RSPB Scotland Loch Leven's writer in residence Anita John brings us the latest sightings from the reserve and is helping to gather stories as part of the 50th anniversary celebrations. Anita writes:

Autumn is in full swing at RSPB Scotland Loch Leven - elderberries and blackberries are heavy on the branches while the rowan berries and wild raspberries have mostly been eaten. Butterflies can still be sighted as can many dragonflies, including this splendid black darter dragonfly recently seen on the wetland trail.

Autumn brings much activity to the reserve as birds begin to gather to feed and, for some, to make their migratory journeys south. Charms of goldfinches have been reported and flocks of curlews and lapwings are frequenting the fields and flood area. Interestingly, the collective nouns for these wading birds are a 'herd' of curlews and a 'desert' of lapwings although I prefer the misapprehension of a 'head' of curlews and a 'deceit' of lapwings.

The cry of the curlew, according to John Buchan (author of The 39 Steps), "was the true voice of the wilderness - pooeeli -pooelli - kirlew - wha-up. It was eerie, fantastic, untameable." (1) These birds are a delight to see in the wetland wilderness of Loch Leven.

The pink footed geese and whooper swans are back in force and have been creating an amazing soundscape on the wetlands. More on them next week when we start to get an idea of numbers. 

Also a delight to see at the reserve is our little egret who has been sighted every month this year except June, although only once in April and once in May. Where did he/she disappear to in June? If anyone has any suggestions we'd be delighted to hear them.

Also sighted regularly over the past few weeks has been a large flock of 100 plus tufted ducks, distinctive even in eclipse plumage with their tufted heads, slatey beaks and bright yellow eyes. There are estimated to be between 16,000-19,000 breeding pairs in the UK and, according to The Birds of Scotland, Loch Leven holds the largest breeding population in Britain (2).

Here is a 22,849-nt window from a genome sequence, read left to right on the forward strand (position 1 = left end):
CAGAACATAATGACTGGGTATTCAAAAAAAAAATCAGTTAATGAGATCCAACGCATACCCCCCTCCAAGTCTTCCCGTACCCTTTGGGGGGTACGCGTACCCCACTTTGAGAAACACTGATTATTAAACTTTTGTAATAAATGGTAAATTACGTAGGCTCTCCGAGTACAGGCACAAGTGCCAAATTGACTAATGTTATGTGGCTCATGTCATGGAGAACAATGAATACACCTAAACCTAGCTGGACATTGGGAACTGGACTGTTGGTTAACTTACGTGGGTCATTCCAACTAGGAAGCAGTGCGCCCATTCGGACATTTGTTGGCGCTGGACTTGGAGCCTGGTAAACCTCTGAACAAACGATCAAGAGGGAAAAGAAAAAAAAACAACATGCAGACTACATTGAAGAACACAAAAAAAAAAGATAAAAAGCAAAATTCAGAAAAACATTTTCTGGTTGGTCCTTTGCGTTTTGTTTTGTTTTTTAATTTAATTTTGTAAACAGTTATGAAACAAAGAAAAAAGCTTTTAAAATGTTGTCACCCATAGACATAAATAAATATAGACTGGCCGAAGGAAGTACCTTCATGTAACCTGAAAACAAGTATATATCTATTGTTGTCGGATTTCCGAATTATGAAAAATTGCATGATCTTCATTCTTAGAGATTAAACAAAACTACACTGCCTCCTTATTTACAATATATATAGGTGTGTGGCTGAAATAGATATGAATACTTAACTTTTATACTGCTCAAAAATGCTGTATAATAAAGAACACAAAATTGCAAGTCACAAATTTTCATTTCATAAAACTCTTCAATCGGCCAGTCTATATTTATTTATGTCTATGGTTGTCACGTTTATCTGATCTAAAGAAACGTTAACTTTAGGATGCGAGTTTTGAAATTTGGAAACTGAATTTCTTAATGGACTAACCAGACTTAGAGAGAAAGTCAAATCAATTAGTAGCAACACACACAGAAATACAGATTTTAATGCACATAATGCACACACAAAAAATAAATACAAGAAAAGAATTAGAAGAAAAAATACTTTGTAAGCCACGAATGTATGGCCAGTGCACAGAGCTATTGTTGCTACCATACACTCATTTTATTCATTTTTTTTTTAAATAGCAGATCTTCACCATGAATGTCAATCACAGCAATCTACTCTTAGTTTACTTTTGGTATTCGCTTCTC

Tufted Duck in their breeding plumage: male (above); male and female (below).

As well as its plumps of wildfowl, RSPB Scotland Loch Leven is also plentiful in its numbers of garden birds. The front wildlife garden is still full of birdsong and the persistent 'seeps' of birds can be heard on the Heritage Trail. It is difficult to spot the garden birds among the browning leaves at this time of year but I stood and listened to a call which sounded like stones or spoons being lightly tapped against metal - and eventually spotted a robin among the leaves. The robin is present all year round but strange how we seem to notice him most at this time of year.

And autumn would not be autumn without its fungi! Our Reserve Manager Uwe Stoneman recently counted 42 different species of fungi on the Woodland Walk and snapped many of these strange and intricate designs including the ones below.

Why not come along to RSPB Scotland Loch Leven this coming weekend and see how many fungi - and how much wildlife - you can spot!

Photo credits: Black darter dragonfly (Paul Ashcroft); Curlews (Alex Gilfillan); Pink footed geese (Alex Gilfillan) Little Egret (Alex Gilfillan); Tufted Ducks (Paul Ashcroft); Robin (Paul Ashcroft); Fungi images (Uwe Stoneman).

References:

(1) From Memory Hold the Door by John Buchan, 1940

(2)  From The Birds of Scotland, the Scottish Ornithologiest Club 2007, ed Ron Forrester & Ian Andrews.

Anonymous